“Gemma Daniels?” He asked, still chuckling. “She is one dirty skank, Bruv.”
“Proper skank.” Another of the hoodies agreed.
While all eyes were on me, Jim whirled into action. He grabbed the youth'’s arm and twisted until he released the gun into Jim'’s waiting hand.
The words rang out and the gang came running towards us, weapons at the ready. Jim aimed the pistol and squeezed the trigger. One of the youths dropped heavily and I crouched down, putting my hands over my ears to try to muffle the ringing caused by the firearms deafening report. It felt as though my eardrums had burst into a hundred different pieces, each piece ringing a final death knell. I looked up to see that the rest of the gang had stopped their advance, unwilling to risk more casualties. Jim was shouting but I couldn'’t hear what he was saying. Then, his massive hand was under my arm and lifting me to my feet.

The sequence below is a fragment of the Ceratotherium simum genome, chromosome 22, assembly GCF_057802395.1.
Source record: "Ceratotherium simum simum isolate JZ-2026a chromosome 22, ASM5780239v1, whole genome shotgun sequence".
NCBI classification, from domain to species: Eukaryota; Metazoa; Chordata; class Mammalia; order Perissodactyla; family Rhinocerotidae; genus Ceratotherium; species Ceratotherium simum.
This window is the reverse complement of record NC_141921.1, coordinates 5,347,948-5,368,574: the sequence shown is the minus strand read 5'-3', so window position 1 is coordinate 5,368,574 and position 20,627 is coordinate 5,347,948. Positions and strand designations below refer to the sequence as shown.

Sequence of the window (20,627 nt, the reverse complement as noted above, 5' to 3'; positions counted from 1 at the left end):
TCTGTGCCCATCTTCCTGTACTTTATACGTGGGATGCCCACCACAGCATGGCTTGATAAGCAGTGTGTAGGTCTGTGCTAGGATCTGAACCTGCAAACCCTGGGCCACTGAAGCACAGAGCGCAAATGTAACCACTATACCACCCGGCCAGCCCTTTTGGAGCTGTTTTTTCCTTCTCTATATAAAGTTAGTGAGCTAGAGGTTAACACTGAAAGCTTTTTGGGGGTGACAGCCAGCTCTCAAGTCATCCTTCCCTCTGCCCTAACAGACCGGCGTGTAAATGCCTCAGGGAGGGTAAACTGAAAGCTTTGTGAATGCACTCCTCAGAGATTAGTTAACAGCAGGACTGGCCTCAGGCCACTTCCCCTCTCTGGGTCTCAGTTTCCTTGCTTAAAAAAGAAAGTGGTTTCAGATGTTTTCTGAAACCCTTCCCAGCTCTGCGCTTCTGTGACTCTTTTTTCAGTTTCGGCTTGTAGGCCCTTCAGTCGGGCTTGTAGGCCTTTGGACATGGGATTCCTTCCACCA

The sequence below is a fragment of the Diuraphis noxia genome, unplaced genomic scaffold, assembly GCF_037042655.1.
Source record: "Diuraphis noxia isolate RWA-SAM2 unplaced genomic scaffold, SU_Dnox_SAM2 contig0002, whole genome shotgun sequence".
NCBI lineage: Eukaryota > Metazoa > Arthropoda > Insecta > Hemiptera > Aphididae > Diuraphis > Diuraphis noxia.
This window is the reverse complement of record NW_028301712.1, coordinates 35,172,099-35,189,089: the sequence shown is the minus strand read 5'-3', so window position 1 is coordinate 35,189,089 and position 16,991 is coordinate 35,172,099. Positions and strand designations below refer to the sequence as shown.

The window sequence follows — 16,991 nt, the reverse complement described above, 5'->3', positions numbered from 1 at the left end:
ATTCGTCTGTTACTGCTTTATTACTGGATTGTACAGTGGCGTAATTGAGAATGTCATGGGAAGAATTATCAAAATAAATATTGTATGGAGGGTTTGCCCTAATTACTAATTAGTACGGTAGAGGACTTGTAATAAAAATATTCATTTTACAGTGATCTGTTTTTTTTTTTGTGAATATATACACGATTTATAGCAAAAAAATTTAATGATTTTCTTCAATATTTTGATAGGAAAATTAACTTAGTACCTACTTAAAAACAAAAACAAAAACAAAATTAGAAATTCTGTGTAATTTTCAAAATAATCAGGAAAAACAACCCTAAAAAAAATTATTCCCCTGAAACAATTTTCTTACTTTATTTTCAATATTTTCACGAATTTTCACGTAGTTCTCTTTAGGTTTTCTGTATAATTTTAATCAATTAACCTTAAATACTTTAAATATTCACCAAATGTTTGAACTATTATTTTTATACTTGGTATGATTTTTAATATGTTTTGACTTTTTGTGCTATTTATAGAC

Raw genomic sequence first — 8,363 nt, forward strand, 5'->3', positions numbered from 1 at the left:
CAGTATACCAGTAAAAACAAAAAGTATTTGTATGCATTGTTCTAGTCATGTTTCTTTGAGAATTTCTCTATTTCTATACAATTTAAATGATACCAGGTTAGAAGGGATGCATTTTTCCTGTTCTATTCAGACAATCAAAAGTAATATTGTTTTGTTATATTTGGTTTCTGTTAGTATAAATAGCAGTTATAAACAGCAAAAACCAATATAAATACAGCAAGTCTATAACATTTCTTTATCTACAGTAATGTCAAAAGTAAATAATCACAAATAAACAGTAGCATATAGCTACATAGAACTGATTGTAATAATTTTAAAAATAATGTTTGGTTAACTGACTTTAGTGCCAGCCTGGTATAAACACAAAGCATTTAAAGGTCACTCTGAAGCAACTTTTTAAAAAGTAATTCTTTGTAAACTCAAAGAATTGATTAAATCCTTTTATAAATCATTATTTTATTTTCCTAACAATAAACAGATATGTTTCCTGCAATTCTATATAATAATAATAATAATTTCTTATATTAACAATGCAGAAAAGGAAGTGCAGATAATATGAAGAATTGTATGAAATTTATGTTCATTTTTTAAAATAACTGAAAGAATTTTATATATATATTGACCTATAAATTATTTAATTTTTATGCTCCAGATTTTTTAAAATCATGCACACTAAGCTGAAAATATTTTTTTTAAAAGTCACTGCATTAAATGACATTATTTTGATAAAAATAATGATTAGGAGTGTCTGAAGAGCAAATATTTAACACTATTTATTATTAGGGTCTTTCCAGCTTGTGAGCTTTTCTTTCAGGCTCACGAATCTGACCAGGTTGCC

He spoke to me but the constant tone drilling through my head drowned the words out.
“William!” I heard Jim bellowing at me. I heard him! My ear drums hadn'’t exploded. “Get your crowbar!”
I looked down at the tall youth who was now on his knees and nursing the arm that Jim had twisted. Jim kicked him in the stomach, making him fall back onto the floor.
“Alright, Bruv, alright,” the hoodie lifted his arm in submission. “We were just messing.”
“Well?” Jim yelled, ignoring the surrender. He kicked the youth a second time. “Who the fuck are you?”
The hoodie leader lay gasping for air, and the smaller youth dropped his huge mallet and came running up to his freshly assaulted friend. Jim aimed the gun at the small hoodie, but decided against pulling the trigger.
“Leave him alone!” The smaller youth cried out. “That'’s my brother!”
While he helped his brother to stand up, I slowly retrieved my crowbar. Everyone froze when we heard the growling infected racing up the stairs to find the source of all the noise.